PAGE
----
Hong Kong begins bird cull as virus spreads

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The Independent Online

Hong Kong ordered a cull of poultry across all the city's markets today in a bid to stop the spread of the H5N1 virus between birds scattered across the territory.





Officials last week found the bird flu virus at a poultry stall in one of the city's many so-called wet markets and ordered the culling of 2,700 birds over the week.



Government officials said today the virus had since spread among the island's poultry population.



"We have not found any dead chickens with the virus - not yet. We have not had any human cases," said Cheng Siu-hing, director of agriculture, fisheries and conservation.



"Of course, we cannot be complacent. That is why we're now taking decisive measures to close all remaining outlets and to cull all remaining live poultry."



Officials today estimated there were 3,500 live birds remaining at roughly 470 stores, stalls or markets across Hong Kong as of yesterday evening. But they stressed that no evidence of H5N1 had so far been found on farms or among wholesale live-chicken distributors.



Fears of the spread of infectious disease have run high since 2003, when an outbreak of Severe Acute Respiratory Syndrome (SARS) hit the city of seven million.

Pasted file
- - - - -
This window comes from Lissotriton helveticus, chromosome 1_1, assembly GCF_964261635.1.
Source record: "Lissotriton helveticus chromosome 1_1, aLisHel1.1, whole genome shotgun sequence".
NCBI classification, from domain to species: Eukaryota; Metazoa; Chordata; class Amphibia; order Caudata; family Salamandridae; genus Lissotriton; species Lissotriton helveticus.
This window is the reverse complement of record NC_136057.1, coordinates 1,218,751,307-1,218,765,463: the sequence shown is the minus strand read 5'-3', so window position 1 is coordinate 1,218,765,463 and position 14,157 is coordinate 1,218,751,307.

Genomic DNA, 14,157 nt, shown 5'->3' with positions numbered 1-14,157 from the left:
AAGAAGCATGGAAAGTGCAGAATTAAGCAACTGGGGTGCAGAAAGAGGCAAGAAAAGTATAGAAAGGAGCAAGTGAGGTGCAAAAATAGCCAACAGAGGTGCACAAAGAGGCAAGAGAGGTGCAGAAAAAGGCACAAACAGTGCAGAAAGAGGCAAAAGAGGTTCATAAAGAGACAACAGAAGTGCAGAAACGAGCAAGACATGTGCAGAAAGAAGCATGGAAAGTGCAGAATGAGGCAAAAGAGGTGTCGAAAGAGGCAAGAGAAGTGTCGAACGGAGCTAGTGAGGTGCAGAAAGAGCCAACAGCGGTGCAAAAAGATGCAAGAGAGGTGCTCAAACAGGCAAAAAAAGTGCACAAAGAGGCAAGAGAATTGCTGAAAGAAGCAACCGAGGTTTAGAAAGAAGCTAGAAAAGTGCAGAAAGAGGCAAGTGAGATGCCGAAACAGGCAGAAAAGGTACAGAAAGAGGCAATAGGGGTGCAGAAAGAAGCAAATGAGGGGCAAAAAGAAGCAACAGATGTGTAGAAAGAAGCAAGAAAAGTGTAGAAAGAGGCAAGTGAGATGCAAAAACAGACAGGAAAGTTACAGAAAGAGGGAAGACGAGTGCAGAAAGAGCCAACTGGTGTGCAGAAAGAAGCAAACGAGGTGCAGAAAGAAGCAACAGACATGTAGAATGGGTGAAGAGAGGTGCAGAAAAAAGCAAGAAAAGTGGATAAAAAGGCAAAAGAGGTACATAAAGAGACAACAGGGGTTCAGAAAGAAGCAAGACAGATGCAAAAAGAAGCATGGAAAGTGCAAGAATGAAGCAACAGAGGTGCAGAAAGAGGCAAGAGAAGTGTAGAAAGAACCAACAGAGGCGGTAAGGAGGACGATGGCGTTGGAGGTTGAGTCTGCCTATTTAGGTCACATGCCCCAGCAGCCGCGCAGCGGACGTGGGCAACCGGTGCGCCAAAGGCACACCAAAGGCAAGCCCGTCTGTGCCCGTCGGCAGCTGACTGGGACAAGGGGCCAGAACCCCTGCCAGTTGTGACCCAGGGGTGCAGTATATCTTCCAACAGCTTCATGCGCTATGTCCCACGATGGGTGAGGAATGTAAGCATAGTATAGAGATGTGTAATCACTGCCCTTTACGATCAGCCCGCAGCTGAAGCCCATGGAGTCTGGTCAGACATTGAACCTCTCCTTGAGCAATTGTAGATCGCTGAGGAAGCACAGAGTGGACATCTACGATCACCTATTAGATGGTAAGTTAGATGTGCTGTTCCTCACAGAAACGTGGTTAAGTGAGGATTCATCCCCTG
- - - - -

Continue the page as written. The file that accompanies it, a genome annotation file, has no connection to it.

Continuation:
It was not the first appearance of bird flu in the territory. The city detected 21 birds with H5N1 last year alone, and periodically clamps down on imports from neighbouring mainland China - home to the world's largest poultry population.



The virus was discovered in a market in the city's Sham Shui Po neighbourhood last week, in the northern district of Kowloon, but health officials later found traces of the virus in the more remote New Territories and on the main island itself, home to much of the city's commerce and retail.



Hong Kong had banned poultry imports from mainland China for 21 days since the first instance of the virus was discovered over the weekend, as well as from local farms in the territory.



Since the H5N1 virus resurfaced in Asia in 2003, it has killed 241 people in a dozen countries, according to the World Health Organisation.



Experts fear the constantly mutating H5N1 virus could change into a form easily transmitted from person to person. This could sweep the world, killing millions.

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